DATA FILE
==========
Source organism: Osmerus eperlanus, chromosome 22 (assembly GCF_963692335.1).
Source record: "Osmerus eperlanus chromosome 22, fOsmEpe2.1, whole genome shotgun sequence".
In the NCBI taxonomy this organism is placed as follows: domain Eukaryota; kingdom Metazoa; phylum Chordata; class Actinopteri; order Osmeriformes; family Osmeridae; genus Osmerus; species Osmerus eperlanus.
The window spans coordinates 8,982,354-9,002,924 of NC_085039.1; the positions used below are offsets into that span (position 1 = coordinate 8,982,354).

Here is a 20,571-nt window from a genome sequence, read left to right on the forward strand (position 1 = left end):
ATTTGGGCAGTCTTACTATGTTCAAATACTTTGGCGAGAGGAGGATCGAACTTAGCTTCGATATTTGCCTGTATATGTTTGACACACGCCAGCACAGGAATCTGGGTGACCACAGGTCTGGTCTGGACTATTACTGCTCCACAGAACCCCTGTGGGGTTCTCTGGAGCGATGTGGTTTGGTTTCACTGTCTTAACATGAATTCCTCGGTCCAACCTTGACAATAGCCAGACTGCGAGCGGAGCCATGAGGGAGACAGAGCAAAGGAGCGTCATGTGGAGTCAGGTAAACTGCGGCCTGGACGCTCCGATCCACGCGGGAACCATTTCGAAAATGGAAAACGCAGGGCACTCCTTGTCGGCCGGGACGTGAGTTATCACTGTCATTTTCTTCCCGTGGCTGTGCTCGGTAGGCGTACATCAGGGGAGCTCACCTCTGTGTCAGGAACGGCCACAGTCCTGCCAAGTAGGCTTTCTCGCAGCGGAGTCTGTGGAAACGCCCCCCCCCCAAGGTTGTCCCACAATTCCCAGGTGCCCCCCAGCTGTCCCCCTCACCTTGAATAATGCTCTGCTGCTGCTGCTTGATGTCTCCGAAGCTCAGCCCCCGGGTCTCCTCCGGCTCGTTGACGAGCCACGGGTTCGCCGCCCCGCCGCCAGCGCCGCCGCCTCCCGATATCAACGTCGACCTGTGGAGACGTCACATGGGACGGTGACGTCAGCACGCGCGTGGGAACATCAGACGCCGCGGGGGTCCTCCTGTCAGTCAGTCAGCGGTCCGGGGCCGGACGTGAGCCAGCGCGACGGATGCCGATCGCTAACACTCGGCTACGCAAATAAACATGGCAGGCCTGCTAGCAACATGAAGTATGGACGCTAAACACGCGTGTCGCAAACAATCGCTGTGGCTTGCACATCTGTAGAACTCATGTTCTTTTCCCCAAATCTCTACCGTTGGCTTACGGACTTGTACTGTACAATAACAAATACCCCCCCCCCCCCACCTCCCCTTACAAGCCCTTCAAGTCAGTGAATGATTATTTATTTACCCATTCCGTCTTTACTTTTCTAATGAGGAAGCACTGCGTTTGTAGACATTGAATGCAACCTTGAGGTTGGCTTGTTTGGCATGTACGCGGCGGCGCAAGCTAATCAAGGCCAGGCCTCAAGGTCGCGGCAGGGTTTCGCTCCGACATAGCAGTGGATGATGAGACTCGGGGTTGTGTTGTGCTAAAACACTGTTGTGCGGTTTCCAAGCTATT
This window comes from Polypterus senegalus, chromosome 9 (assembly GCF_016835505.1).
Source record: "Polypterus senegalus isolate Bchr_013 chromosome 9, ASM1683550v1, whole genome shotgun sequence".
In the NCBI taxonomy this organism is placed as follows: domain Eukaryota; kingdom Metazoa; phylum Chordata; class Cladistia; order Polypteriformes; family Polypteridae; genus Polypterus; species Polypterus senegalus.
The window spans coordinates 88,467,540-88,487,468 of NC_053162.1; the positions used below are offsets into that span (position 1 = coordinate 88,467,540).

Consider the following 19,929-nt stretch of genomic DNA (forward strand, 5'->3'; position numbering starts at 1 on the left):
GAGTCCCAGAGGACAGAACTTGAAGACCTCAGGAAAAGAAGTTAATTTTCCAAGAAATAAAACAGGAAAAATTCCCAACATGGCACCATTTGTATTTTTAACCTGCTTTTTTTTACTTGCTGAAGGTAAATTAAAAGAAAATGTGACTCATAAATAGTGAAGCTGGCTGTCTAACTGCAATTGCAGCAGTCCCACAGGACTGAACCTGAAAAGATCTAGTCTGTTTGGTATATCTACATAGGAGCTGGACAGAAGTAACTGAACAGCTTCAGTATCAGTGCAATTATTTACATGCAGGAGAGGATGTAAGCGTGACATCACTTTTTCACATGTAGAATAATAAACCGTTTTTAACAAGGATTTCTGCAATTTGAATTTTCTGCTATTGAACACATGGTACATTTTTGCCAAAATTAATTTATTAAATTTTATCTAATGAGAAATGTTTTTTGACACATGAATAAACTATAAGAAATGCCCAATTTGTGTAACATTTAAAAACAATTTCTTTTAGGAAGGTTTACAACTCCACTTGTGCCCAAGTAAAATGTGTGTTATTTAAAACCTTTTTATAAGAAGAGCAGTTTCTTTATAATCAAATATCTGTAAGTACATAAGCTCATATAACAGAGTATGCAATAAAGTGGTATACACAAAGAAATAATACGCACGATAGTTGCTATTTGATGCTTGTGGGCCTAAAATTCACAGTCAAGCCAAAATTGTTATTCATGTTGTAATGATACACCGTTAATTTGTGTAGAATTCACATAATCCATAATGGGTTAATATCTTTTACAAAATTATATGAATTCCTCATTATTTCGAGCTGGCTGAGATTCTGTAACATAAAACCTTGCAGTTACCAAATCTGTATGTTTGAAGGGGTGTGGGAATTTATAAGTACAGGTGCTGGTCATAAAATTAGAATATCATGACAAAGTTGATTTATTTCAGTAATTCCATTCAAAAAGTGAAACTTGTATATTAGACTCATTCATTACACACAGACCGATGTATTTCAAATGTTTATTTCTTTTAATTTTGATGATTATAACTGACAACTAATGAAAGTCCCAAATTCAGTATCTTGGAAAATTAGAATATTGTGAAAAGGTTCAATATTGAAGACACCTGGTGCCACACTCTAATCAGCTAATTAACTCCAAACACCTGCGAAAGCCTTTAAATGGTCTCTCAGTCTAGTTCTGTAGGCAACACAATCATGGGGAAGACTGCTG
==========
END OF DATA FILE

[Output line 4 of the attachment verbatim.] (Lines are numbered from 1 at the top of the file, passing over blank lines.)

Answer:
The window spans coordinates 8,982,354-9,002,924 of NC_085039.1; the positions used below are offsets into that span (position 1 = coordinate 8,982,354).